John Edward, a resident of Chelmsford who earned his master’s degree at UMass Lowell and is an adjunct professor of economics at Bentley University, has previously contributed columns urging readers to vote NO on Question 1, Question 2 and Question 3. Today he preemptively discusses who stands to win and who stands to lose in this Tuesday’s election:
By the time you read this, the election results may be in and you will know who won. I wrote this column before the election confident in knowing who would lose.
A few months ago, I met with a local elected official to discuss his position on a specific issue. When I pointed out problems his policy would cause for veterans, he responded by offering an exemption for veterans. When I described the negative impact his policy would have on some senior citizens, he immediately suggested an exclusion for senior citizens. Then I explained how his policy would harm low-income families. He had nothing to say.
Later that day I described my exchange with the politician to a friend. The response was – duh, veterans and seniors vote. While I considered this a cynical perspective, I had to admit there was some truth to it. Not only do low-income earners vote in lower numbers, they do not have the capacity to form powerful lobbies or raise big money.
When Paul Tsongas was running for President, he referred to candidate Bill Clinton as a “pander bear.” It was meant as criticism. Now it seems as though candidates believe pandering is a required strategy when running for office.
A focal economic issue at the national level is what to do about the tax cuts passed by President George W. Bush that expire at the end of this year. It became a litmus test to establish a candidate’s credentials. Most candidates fell into one of two camps. Either they supported “middle class” tax cuts but opposed the idea of extending the cuts for the “very wealthy,” or they wanted everyone to get the tax cut.
How can individuals making $200,000 or families making $250,000 be middle class? President Obama has proposed extending the tax cuts all the way up to those income levels. Based on U.S. Census data from 2009, households fall into the following income classes:
– Lowest fifth: have incomes up to $20,450
– Next to lowest: incomes between $20,450 and $38,530
– Middle fifth: $38,530 – $61,800
– Next to highest: $61,800 – $100,000
– Highest fifth: over $100,000
The top 5 percent of households have $180,000 or more in income.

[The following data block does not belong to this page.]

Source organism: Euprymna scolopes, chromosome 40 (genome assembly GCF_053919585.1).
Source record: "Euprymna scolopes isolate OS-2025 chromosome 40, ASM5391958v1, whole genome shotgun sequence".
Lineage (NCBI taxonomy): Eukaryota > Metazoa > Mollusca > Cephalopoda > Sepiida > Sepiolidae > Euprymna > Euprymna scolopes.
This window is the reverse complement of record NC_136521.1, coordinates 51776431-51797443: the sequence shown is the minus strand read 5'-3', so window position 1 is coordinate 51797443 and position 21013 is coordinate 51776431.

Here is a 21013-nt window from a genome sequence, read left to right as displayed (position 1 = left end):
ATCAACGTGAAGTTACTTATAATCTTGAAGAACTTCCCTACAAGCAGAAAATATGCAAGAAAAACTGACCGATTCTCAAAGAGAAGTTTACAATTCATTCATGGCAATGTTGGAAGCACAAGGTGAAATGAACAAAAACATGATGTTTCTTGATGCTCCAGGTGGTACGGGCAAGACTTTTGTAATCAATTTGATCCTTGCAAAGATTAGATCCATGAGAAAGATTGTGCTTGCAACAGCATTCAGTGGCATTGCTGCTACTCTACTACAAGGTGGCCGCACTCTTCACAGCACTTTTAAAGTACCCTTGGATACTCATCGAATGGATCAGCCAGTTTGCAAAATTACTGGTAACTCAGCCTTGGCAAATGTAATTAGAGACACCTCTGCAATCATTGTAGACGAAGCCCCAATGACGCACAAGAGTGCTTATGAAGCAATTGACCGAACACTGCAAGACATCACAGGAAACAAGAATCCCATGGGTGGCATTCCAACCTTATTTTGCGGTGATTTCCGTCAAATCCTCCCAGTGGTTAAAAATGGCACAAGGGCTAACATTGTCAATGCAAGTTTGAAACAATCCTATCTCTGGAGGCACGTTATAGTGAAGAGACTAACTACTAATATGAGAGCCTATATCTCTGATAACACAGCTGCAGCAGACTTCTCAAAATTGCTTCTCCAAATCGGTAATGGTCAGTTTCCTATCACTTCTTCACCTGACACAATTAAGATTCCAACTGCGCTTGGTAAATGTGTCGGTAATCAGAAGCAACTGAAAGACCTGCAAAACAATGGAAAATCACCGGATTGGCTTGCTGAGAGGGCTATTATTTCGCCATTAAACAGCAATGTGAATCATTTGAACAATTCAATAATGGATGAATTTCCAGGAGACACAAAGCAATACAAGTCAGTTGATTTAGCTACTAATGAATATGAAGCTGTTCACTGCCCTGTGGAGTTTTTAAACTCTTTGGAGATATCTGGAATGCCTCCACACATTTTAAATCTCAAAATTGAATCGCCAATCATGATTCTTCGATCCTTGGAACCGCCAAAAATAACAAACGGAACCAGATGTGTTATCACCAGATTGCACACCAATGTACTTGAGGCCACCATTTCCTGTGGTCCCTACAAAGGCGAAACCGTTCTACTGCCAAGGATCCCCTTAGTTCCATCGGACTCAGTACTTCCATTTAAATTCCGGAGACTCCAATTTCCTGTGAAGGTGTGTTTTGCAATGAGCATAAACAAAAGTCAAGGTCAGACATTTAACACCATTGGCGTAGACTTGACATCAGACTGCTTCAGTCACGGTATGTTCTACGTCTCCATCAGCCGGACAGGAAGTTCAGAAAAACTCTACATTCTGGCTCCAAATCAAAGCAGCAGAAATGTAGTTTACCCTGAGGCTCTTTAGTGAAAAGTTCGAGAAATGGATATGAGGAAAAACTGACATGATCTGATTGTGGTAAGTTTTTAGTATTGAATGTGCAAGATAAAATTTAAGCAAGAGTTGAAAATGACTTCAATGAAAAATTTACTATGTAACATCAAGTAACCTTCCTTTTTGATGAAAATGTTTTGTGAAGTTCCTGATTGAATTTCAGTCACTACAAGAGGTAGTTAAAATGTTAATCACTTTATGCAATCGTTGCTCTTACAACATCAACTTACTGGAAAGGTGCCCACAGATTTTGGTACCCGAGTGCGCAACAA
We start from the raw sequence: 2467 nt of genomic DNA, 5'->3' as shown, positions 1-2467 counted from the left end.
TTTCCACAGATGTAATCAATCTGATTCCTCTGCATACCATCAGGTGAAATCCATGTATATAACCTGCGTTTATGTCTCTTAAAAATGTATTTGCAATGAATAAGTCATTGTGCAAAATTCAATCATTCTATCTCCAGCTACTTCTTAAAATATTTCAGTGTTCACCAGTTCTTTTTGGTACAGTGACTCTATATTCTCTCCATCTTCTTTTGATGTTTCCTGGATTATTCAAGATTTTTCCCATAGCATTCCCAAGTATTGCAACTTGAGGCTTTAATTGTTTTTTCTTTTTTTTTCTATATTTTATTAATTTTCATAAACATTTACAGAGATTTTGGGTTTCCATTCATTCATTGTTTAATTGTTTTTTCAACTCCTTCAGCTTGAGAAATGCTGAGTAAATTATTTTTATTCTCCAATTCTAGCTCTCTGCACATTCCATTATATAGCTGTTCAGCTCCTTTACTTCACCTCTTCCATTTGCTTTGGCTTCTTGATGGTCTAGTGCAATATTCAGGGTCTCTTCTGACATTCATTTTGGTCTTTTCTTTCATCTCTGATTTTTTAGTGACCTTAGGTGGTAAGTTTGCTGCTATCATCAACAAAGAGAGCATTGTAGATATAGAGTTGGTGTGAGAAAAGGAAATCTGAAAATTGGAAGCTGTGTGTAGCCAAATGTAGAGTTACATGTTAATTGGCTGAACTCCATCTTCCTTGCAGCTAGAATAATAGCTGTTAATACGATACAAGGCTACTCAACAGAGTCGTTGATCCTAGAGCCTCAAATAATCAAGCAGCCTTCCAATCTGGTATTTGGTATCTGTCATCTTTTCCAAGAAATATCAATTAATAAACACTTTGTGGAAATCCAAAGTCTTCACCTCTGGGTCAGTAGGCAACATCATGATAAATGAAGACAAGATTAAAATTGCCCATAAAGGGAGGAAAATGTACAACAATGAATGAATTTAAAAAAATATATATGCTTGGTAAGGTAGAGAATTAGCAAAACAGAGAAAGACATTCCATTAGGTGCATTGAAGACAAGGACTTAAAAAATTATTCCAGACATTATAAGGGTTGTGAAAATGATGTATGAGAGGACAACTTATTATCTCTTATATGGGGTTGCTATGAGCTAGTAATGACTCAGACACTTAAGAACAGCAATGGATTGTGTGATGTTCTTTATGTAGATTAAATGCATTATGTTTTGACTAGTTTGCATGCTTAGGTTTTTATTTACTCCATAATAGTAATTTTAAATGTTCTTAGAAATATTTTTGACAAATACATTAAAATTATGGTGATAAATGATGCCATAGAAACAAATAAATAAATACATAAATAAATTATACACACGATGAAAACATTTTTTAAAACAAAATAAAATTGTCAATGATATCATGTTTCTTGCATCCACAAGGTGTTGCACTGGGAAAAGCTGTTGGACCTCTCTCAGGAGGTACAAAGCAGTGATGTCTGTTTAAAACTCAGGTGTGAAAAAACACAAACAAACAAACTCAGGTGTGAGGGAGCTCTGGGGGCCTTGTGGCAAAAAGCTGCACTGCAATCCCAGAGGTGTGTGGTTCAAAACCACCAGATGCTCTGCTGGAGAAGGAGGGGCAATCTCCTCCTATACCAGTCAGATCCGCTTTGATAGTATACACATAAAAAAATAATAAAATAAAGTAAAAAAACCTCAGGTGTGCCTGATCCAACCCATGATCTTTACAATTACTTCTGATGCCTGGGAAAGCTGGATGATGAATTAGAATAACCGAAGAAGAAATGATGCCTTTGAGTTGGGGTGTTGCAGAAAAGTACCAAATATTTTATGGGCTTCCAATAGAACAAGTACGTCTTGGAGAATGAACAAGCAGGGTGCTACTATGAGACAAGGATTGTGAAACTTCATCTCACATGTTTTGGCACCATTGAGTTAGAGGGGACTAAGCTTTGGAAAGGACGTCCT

Allowing the tax cuts to expire for incomes above the proposed levels would only affect the top 2.5 percent of income earners. The so-called middle class tax cuts would benefit people who are really upper class.
Inequality in the United States is greater than it ever has been. Taxpayers in the upper class may not feel wealthy because they are so far behind the super wealthy. An extensive academic study using 2007 tax return data showed the top 1 percent of households made almost 25 percent of all income while reporting earnings of $400,000 or more. Back in the 1970s, the same group made only 9 percent of all income.
The super wealthy have in turn fallen way behind the super-duper wealthy. The top .01 percent made more than ten million dollars, and some made a lot more. That group earned less than 2 percent of annual income for the entire period between World War II and the “Reagan revolution.” Now they make 6 percent of income.
Most households in the highest fifth can afford a modest increase in taxes. If the goal is to promote economic growth, tax cuts for the wealthy are not effective. If the objective is fairness, a progressive income tax is necessary to offset regressive taxes like social security and state and local taxes.
However, those are not winning arguments because the best way to win an election is to pander by proclaiming commitment to the middle class. Candidates pledge their allegiance to fight for “working families.” If they want to sound like a populist, they will say they stand up for Main Street, not Wall Street.
Meanwhile, average incomes for the lowest fifth have decreased by 4 percent in the last two decades. Over the same period, the top 5 percent of income earners enjoyed a 73 percent increase. Many low-income earners buy into the myth that class mobility is easy in the United States even though public policy has eroded those opportunities.
In Massachusetts, we had ballot questions and races that focused on economic issues. Taxes were at the forefront. Tax policy gives candidates an opportunity to burnish their credentials with the middle class – as broadly defined by the candidates, and the media.
On state taxes, candidates either took the side of the overly burdened taxpayer, or the overly burdened budget. Either we need to cut tax rates now, or we have to wait until the economy recovers and then cut taxes.
Some taxpayers are burdened; some taxpayers are not. Some people can absorb cuts to state and local budgets, others cannot.
The candidates for Governor pandered to the middle class by proclaiming at least their desire to lower taxes. Did you hear any of the candidates talking about how regressive taxes are in Massachusetts? Did any of them mention the latest analysis by the Institute on Taxation and Economic Policy that shows the wealthiest people in our Commonwealth pay state and local taxes at only half the rate of the bottom half of income earners?
Well, actually, one candidate did talk about it – Jill Stein. She did not win the election. Those who aspire to be in the middle class, those who are most in need of more effective public policy, were the big losers.
There is a better way to construct economic policy. I will discuss that in my next column.